Daniele Nardi, Professor of Artificial Intelligence at Sapienza University of Rome and Head of the Technical Committee of the SciRoc Challenge, explains that the project consortium chose the topic of smart cities because “Robotics competitions in a smart city are projected into the future, since it is likely that smart cities will be among the first places populated by robots”.  Professor Nardi adds that they structured the competition through a series of episodes, each of them being a specific technical challenge for a robotic system and at the same time representing a situation that would be typically encountered in a smart city populated with robots.

(Top) Pepper robot taking the elevator. (Middle) TIAGo robot checking an order.(Bottom) TeamBAthDrones Research testing. Photo credits: European Robotics League

Benchmarking through competitions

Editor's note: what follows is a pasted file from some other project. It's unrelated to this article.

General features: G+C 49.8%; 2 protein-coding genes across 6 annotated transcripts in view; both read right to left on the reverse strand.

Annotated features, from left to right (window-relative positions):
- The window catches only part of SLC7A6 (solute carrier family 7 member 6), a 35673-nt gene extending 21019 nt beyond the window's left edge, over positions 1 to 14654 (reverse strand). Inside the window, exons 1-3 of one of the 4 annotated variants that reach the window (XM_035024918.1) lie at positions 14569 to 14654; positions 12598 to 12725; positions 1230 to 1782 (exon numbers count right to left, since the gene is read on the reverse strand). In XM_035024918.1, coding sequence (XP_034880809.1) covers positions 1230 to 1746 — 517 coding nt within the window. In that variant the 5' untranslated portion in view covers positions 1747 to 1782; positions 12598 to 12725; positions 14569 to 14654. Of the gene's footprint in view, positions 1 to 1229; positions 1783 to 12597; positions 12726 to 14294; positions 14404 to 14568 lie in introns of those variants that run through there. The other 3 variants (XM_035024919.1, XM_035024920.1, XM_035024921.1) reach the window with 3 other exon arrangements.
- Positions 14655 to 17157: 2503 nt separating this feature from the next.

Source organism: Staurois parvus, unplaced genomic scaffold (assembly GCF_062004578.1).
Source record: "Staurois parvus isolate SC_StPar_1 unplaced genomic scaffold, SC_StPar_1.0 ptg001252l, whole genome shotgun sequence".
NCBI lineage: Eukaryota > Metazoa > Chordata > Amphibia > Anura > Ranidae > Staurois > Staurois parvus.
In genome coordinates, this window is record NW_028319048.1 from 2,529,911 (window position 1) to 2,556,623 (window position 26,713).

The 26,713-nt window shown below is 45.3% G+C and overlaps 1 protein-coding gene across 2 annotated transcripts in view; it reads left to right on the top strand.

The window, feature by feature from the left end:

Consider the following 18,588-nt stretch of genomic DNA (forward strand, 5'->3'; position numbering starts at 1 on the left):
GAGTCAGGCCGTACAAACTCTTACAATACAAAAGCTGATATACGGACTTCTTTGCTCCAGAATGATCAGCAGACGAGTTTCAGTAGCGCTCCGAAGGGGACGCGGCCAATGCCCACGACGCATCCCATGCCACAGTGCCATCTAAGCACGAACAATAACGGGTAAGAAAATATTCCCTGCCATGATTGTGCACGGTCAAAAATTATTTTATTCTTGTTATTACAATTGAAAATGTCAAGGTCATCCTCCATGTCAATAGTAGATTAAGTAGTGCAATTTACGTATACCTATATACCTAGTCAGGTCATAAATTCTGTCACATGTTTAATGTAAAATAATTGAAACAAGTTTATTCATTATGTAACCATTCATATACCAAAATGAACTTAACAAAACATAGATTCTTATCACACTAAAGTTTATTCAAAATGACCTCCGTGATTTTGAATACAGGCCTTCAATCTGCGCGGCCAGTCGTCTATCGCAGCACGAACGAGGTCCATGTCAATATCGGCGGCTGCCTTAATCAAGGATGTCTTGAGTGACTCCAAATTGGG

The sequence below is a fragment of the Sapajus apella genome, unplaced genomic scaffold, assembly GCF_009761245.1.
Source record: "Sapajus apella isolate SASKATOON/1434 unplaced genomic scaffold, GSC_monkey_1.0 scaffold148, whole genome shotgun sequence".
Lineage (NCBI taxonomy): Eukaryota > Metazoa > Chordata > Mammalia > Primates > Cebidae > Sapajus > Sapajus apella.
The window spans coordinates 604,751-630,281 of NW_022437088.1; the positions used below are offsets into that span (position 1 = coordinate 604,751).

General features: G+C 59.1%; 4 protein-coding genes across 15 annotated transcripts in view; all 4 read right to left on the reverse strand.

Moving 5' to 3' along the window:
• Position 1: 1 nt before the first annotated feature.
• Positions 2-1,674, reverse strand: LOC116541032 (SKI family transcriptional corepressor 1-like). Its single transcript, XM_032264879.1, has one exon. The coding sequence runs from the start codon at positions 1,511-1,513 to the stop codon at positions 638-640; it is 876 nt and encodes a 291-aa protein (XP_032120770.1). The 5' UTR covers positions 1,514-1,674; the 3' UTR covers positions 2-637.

Benchmarking has been and still is a hot topic in the robotics community. How can we compare robots’ and robot systems’ performance? In 2013, the RoCKIn and euRathlon projects started exploring and developing a benchmarking methodology for robotics competitions. But, why benchmark robots through competitions? The answer from Matteo Matteuci, Assistant Professor at the Politecnico di Milano and one of the researchers behind the development of the ERL benchmarking methodology, is clear: “competitions are fun, they put you in realistic situations outside of your own lab”.